Tuesday, January 13, 2015


40" x 30"
acrylic on gallery wrapped canvas
For my daughter

I have a keen appreciation for Wabi Sabi.  In case you are not familiar with the term, it is derived from the Japanese words, "wabi" which meant living in solitude and loneliness, but more recently means quiet, rustic simplicity.  "Sabi" meant withered, but the more positive, modern interpretation is the beauty that comes with age, faded or weathered, and includes such things as rust and patina, which I love. 

Several years ago, I visited an architectural artifacts store in Chicago, in fact it is called just that:  Architectural Artifacts.  It was a mind boggling experience---three floors of amazing old things filled with textures and hints of imaginable experiences.  I saw this gigantic door and was able to get close enough to photograph it.  I knew someday I would paint it.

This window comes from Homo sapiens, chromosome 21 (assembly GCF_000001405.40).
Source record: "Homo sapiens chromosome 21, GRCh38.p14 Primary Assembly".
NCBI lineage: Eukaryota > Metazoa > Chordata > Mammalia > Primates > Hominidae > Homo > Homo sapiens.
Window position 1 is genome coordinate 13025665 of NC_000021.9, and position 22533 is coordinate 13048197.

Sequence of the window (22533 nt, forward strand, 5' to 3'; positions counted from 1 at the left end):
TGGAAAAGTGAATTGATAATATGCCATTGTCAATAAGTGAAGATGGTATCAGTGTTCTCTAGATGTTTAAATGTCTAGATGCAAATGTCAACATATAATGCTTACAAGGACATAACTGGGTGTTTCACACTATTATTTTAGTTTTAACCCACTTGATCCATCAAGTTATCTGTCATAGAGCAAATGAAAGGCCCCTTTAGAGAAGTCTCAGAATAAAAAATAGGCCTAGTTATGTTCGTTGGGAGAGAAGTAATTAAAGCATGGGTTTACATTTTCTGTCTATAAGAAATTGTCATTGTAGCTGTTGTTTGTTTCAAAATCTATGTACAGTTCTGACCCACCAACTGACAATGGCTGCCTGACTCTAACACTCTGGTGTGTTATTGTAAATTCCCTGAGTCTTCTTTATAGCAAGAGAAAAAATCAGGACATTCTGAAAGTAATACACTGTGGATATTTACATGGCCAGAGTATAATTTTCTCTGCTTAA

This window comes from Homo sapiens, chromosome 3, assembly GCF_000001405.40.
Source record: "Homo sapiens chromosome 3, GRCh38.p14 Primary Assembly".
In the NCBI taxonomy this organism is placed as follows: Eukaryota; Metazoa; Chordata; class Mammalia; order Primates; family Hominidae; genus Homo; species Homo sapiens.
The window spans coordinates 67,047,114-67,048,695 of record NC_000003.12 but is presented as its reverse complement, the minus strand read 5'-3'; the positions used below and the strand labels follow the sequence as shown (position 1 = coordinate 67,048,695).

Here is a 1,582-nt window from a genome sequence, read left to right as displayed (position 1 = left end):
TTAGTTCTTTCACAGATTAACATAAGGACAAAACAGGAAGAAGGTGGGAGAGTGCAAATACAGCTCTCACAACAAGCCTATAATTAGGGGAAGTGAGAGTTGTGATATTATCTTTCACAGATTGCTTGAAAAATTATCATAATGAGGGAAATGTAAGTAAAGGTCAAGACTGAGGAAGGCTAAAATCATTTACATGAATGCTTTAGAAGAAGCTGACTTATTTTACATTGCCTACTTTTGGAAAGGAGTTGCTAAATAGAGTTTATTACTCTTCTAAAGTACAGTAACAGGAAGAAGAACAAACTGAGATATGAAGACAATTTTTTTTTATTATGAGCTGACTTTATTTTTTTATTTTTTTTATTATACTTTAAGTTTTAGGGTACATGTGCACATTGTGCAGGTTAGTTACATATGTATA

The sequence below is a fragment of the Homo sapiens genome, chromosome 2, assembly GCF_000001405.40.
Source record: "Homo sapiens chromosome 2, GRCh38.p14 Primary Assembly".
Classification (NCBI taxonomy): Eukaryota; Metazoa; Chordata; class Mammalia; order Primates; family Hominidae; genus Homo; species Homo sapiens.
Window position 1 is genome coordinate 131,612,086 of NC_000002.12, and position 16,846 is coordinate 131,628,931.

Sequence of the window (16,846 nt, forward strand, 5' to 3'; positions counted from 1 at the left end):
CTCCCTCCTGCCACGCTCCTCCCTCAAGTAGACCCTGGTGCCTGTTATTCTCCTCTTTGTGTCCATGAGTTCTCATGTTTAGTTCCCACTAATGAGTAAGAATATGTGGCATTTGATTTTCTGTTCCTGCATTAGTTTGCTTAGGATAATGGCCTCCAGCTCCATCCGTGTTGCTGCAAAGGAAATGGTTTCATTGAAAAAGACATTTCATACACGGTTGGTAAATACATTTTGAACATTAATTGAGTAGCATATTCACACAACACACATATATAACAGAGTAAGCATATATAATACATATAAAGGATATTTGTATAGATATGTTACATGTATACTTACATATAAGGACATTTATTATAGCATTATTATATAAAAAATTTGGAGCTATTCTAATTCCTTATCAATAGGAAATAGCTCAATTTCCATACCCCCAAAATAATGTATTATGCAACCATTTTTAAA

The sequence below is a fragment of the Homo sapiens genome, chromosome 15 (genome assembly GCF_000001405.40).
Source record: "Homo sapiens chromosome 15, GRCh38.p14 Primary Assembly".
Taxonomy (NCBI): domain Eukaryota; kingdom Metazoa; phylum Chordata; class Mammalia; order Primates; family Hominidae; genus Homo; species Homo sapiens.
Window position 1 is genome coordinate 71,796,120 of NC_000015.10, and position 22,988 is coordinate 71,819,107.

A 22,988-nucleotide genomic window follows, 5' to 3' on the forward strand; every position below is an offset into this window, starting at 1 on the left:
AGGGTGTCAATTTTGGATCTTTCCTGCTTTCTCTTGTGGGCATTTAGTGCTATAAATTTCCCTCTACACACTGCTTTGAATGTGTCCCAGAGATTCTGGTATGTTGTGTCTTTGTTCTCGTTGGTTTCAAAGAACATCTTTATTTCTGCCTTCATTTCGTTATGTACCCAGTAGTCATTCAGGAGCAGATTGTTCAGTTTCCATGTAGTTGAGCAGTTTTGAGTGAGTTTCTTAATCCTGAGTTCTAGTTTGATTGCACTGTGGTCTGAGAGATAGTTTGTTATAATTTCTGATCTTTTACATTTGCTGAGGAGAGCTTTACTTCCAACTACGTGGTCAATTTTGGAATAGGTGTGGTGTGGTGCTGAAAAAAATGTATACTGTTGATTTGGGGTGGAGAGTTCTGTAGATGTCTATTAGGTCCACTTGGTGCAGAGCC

There is much symbolism related to doors in literature, mythology, religion and art.  Being both an entrance and an exit, it can be a passageway to a new beginning or an ending to something, depending on if the door is open or closed.  It can symbolize a way out or give a hint at what lies ahead.  A closed door can symbolize imprisonment or a dead end.  If you notice, this door handle is slightly turned, so being the eternal optimist,  I say it is open just a crack, and the possibilities that lie ahead are endless.

I have many large products in the "UFO" category, as one of my artist friends calls UnFinished Objects.  In the weeks ahead I hope to get some of them finished including several paintings and a very large quilt that is sprawled out on a bedroom floor, waiting to be stabilized and sewn together.
I may not be painting small with much regularity but you can be sure I will be back to painting daily works as soon as possible.  I have struggled with making this decision because I am so afraid of losing momentum.  

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